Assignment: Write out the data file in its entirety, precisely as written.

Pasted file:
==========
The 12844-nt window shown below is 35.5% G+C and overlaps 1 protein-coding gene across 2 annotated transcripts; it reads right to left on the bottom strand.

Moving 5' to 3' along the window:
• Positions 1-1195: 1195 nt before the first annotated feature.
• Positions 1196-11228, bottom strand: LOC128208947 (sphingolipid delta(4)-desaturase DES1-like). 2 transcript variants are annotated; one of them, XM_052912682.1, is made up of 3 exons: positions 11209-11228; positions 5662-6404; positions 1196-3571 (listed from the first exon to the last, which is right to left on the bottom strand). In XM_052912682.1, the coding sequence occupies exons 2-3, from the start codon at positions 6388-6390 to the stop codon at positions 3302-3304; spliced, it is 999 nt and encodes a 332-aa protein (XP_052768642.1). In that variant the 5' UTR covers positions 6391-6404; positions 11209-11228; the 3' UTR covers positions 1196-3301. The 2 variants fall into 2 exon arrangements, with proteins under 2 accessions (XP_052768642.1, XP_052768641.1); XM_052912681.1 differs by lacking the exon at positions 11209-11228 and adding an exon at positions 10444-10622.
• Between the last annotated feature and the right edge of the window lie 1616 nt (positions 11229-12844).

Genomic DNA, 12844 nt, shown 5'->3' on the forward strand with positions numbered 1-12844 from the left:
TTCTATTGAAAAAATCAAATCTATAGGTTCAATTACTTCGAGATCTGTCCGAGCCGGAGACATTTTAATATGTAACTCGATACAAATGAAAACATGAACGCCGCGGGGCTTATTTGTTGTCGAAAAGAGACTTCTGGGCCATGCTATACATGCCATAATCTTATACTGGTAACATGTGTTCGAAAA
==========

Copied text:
The 12844-nt window shown below is 35.5% G+C and overlaps 1 protein-coding gene across 2 annotated transcripts; it reads right to left on the bottom strand.

Moving 5' to 3' along the window:
• Positions 1-1195: 1195 nt before the first annotated feature.
• Positions 1196-11228, bottom strand: LOC128208947 (sphingolipid delta(4)-desaturase DES1-like). 2 transcript variants are annotated; one of them, XM_052912682.1, is made up of 3 exons: positions 11209-11228; positions 5662-6404; positions 1196-3571 (listed from the first exon to the last, which is right to left on the bottom strand). In XM_052912682.1, the coding sequence occupies exons 2-3, from the start codon at positions 6388-6390 to the stop codon at positions 3302-3304; spliced, it is 999 nt and encodes a 332-aa protein (XP_052768642.1). In that variant the 5' UTR covers positions 6391-6404; positions 11209-11228; the 3' UTR covers positions 1196-3301. The 2 variants fall into 2 exon arrangements, with proteins under 2 accessions (XP_052768642.1, XP_052768641.1); XM_052912681.1 differs by lacking the exon at positions 11209-11228 and adding an exon at positions 10444-10622.
• Between the last annotated feature and the right edge of the window lie 1616 nt (positions 11229-12844).

Genomic DNA, 12844 nt, shown 5'->3' on the forward strand with positions numbered 1-12844 from the left:
TTCTATTGAAAAAATCAAATCTATAGGTTCAATTACTTCGAGATCTGTCCGAGCCGGAGACATTTTAATATGTAACTCGATACAAATGAAAACATGAACGCCGCGGGGCTTATTTGTTGTCGAAAAGAGACTTCTGGGCCATGCTATACATGCCATAATCTTATACTGGTAACATGTGTTCGAAAA